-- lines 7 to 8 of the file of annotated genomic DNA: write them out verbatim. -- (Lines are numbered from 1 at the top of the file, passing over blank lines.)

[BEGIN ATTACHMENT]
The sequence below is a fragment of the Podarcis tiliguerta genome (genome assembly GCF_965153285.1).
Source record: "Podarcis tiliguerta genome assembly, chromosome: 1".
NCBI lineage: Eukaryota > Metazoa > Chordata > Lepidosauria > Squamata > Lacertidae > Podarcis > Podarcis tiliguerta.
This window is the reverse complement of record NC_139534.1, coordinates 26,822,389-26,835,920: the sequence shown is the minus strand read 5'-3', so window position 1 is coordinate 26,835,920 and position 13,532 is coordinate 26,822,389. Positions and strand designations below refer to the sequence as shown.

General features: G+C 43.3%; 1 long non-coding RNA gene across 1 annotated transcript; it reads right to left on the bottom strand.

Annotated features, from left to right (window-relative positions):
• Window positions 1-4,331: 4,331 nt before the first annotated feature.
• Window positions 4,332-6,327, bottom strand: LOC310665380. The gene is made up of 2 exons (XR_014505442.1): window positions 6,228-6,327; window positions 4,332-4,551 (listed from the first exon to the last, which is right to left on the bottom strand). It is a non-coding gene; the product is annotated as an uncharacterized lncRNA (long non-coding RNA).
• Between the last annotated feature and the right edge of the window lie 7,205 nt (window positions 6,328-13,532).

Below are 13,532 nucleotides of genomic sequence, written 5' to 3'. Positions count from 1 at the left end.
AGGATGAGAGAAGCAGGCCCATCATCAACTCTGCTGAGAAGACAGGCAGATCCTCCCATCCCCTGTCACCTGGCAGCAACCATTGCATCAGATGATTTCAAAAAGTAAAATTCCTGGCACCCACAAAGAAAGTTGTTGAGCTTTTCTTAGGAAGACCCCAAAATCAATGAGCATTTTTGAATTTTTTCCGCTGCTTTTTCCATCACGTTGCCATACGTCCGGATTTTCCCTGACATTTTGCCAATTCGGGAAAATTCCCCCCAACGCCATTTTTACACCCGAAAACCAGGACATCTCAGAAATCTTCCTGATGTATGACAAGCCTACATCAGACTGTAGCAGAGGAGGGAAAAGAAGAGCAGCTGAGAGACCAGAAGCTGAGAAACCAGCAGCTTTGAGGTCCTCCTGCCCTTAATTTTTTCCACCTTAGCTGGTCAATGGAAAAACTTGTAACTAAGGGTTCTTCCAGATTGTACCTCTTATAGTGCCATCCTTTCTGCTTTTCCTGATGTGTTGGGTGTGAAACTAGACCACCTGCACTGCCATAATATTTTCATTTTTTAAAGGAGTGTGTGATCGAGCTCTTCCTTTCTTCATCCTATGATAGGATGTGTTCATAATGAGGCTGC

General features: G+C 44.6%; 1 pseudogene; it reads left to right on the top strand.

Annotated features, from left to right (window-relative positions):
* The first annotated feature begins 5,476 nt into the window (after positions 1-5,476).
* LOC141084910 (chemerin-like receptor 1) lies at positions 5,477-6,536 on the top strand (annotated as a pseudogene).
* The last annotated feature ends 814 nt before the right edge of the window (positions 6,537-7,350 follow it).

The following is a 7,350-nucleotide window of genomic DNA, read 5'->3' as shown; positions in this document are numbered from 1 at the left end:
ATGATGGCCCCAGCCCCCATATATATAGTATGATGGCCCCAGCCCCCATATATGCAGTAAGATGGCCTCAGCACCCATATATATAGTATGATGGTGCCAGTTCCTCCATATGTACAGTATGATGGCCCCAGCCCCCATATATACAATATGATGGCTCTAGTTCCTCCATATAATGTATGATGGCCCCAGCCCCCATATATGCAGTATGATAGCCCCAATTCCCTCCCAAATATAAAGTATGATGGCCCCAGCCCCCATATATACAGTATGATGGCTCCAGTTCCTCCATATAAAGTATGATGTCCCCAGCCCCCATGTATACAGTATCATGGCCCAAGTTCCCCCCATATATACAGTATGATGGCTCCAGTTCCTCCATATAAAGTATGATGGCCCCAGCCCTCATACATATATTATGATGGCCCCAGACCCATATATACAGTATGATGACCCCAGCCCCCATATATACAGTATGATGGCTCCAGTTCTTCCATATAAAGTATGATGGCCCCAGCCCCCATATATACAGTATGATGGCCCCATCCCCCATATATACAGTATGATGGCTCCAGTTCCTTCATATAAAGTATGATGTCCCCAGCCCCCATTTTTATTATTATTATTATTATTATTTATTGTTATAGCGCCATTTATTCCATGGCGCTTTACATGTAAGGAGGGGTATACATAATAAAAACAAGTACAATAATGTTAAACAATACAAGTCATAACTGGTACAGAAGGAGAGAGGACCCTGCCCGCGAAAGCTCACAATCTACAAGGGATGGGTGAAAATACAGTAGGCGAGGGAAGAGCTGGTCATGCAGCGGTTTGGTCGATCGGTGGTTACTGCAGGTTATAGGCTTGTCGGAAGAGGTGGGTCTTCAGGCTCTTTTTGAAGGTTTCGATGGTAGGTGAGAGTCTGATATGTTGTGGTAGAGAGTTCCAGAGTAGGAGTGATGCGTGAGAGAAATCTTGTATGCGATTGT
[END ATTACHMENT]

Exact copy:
• Window positions 1-4,331: 4,331 nt before the first annotated feature.
• Window positions 4,332-6,327, bottom strand: LOC310665380. The gene is made up of 2 exons (XR_014505442.1): window positions 6,228-6,327; window positions 4,332-4,551 (listed from the first exon to the last, which is right to left on the bottom strand). It is a non-coding gene; the product is annotated as an uncharacterized lncRNA (long non-coding RNA).